Beach 2.3 – Oil on Panel – 39×70 cm

Your series, ‘Street Paintings’ are more abstract discuss this series and the importance of shape and shadow in these works.

Given that the city is an environment of geometric ordered disorder, and that I live in London, I think it’s inevitable that I would try and capture that. I carry a camera everywhere with the intention to collect images and ideas for future paintings. I search obliquely for the familiar but overlooked that borders the figurative with the abstract. There are piles of prints of these in my studio which I sometime work directly from but often extract elements and reassemble them to make a painting.

Street Painting 12 – Oil on Panel – 48×61 cm

I’m especially drawn to work that balances figuration, abstraction and the painterly. For instance, the work of Milton Avery, Richard Diebenkorn, Mama Anderson and Hurvin Anderson all have these qualities. My Street Paintings are closer to the photograph than these painters, but the abstract considerations are similar. Wolfgang Tillmans photographs have also influenced this body of work with their strong abstract qualities.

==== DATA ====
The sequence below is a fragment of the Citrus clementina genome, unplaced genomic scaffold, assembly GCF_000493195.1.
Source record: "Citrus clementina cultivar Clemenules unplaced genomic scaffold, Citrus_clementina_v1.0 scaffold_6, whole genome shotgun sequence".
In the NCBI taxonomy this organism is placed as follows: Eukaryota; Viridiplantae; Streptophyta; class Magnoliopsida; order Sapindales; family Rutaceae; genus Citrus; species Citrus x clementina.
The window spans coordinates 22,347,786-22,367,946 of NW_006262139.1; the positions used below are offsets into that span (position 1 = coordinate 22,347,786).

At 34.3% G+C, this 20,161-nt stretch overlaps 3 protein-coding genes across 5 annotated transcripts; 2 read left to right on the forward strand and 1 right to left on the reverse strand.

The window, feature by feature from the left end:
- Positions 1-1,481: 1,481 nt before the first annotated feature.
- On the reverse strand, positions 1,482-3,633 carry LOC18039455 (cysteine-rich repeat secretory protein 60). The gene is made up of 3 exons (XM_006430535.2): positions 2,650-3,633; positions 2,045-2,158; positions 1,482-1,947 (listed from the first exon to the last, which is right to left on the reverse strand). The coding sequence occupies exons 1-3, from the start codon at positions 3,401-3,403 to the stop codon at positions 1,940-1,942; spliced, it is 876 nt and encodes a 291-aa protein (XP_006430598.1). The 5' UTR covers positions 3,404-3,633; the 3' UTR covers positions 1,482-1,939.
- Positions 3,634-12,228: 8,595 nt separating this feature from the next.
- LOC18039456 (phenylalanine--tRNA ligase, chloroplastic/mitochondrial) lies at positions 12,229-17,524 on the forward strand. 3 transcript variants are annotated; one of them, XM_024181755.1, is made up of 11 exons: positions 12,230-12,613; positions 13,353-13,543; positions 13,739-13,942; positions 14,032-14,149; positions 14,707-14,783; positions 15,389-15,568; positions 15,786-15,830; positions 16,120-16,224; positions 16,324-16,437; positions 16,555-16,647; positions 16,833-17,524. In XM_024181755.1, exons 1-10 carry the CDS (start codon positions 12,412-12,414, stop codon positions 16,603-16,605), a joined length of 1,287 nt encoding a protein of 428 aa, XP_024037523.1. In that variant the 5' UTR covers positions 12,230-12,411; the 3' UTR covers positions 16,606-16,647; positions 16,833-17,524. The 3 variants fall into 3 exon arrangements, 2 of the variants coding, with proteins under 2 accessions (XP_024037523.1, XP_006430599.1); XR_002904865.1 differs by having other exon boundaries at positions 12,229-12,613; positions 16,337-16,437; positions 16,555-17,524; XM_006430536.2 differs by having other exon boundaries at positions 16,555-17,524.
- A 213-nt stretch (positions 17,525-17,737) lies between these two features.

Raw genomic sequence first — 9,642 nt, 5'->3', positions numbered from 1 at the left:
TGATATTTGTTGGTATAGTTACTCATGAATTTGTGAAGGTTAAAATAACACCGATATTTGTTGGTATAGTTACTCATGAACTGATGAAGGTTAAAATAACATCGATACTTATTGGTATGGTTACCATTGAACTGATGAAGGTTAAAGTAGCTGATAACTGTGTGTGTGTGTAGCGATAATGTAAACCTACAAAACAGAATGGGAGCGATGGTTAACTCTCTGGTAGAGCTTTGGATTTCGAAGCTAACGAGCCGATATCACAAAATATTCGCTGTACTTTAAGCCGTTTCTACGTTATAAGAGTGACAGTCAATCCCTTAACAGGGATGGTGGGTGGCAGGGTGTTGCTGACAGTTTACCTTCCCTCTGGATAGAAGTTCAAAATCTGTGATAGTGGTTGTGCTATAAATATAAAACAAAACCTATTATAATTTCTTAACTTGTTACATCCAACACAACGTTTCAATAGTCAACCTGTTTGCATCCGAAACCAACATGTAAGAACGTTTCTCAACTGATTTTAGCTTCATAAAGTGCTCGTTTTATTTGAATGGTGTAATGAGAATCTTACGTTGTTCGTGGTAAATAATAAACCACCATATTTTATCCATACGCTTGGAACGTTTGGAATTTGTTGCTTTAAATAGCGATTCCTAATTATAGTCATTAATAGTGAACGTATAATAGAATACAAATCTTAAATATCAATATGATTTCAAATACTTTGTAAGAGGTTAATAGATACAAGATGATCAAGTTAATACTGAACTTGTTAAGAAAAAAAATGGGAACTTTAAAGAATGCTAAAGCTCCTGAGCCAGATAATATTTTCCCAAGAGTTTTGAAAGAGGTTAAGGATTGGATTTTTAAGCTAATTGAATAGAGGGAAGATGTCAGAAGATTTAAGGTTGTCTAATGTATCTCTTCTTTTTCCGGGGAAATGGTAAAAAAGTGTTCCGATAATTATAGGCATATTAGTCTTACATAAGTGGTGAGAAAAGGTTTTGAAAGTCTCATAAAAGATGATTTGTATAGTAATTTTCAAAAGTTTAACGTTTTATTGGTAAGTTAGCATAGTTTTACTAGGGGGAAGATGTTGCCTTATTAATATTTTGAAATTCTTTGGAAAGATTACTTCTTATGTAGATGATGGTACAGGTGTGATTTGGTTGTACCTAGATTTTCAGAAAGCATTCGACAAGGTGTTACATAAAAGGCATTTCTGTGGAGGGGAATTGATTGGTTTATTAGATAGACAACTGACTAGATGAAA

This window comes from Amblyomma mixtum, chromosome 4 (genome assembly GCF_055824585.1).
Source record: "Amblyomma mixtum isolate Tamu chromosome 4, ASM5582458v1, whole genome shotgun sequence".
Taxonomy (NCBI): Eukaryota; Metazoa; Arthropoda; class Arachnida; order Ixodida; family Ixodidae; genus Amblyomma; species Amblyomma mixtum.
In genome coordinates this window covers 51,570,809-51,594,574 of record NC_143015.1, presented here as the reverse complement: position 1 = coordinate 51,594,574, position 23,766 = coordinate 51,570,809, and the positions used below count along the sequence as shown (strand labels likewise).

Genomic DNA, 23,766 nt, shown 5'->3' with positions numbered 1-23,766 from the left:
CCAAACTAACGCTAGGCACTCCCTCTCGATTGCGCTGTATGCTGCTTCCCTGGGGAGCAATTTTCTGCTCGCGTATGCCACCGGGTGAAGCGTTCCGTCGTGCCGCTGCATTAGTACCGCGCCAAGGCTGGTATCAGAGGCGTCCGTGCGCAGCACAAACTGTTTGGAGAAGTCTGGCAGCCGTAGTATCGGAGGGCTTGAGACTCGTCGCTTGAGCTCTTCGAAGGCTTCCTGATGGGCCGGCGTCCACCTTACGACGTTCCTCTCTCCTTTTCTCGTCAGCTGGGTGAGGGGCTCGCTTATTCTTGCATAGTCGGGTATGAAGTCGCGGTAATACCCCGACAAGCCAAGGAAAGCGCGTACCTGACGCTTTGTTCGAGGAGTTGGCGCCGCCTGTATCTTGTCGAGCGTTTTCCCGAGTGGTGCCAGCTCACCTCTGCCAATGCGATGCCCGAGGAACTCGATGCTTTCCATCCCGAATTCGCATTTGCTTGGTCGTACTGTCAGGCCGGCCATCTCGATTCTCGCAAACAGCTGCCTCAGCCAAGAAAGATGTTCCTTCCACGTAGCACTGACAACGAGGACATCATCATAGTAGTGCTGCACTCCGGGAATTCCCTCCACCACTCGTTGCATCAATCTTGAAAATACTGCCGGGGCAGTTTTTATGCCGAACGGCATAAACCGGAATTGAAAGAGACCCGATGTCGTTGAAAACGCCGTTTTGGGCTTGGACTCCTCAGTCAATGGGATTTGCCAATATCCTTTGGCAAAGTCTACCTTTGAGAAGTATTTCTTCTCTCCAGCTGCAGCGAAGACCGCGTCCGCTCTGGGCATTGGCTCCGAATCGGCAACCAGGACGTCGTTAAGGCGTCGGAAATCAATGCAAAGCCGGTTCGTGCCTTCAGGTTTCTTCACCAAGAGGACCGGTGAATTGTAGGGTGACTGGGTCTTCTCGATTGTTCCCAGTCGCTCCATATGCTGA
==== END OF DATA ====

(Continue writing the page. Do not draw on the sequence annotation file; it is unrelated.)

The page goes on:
Street Painting 12 – Oil on Panel – 48×61 cm

Edward Hopper’s use of the solitary figure in the urban landscape and his painting of light as a tangible thing has also influenced my work. Shadow and contrasting light intensify the mood in a piece.

Take paintings of surf, discuss.

The seascape

The surfers

What influence does your Jamaican background have on these paintings?

Painting the sea in these works was very different to the beach paintings. I wanted a lot more movement in these and a lot of paint was flicked and thrown at the surface to make the turbulent surf.

Surfers 1 – Oil on Paper – 50×65 cm

I don’t remember seeing anyone surfing in Jamaica. My surf paintings are inspired from time spent on the coast of North Cornwall. In my childhood I often stayed with relatives there and then my parents eventually retired there. It’s a place that is close to my heart.

I’m not sure Jamaica has much direct influence on my painting. My parents left there when I was 19 and I haven’t been back since. I often think about returning and it would be very interesting to see how it might change my painting now.

Your drawings are of strangers in public spaces comment on:

How you do this work?

The combination of people resting in hectic spaces.